Opinion

Price tag for high school is typical

In his April 25 letter, Jerry Venera asks a good question: why will our new high school cost $109.9 million when Ellensburg built a similar school for $32 million?

The Ellensburg project was not a completely new building. The library, a gym and one classroom building were re-used from their old school - and the site was already developed. But the biggest reason is inflation. Between second-quarter 2003 (when the bid was awarded) and fourth-quarter 2006, the cost of "nonresidential structures" across the nation rose 35.4 percent (U.S. Deptment of Commerce). Almost 12 percent per year came in 2005 and 2006.

Regionally, a continuing boom in commercial construction plus the 2010 Vancouver Olympics makes it difficult for school bids to compete. In 2003, the average high-school construction bid was about $175 per square foot (State of Washington OSPI). The most recent high-school bid in our state (Granite Falls High School, bid August 2006) was $260 per square foot.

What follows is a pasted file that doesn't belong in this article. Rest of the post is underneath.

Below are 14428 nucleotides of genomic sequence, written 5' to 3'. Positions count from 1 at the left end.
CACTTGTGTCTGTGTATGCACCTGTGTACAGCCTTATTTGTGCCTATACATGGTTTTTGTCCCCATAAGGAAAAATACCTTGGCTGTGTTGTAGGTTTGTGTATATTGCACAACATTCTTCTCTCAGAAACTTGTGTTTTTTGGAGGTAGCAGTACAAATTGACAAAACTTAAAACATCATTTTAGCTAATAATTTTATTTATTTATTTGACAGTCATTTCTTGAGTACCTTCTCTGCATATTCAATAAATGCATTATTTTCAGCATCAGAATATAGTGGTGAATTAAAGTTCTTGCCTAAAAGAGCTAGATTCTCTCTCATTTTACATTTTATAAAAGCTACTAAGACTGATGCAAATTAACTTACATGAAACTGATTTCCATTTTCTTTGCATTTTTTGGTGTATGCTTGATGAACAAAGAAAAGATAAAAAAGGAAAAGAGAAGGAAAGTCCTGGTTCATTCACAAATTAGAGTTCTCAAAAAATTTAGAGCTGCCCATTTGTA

This $260-per-square-foot bid for a "typical" high school became the Facilities Task Force's baseline for future cost estimates. Let's do the math:

* $260 per square foot x three more years of 12 percent inflation (36 percent) = $353 per square foot in August 2009 when the bid will be awarded.

* $353 per square foot x 225,000 square feet = $79.4 million materials and labor "hard" costs

* Add industry-standard 30 percent for "soft costs" (design, fees, permits, sales tax, furniture, fixtures, equipment) = $103.2 million

* Add heating, cooling and athletic field costs and you have $109.9 million - the estimated cost of our new high school.

A $100 million-plus high school is the reality we are faced with. It will only get more expensive with time. Please remember to vote "YES" on May 15.

Jim Reitz

Facilities Task Force member

North Bend

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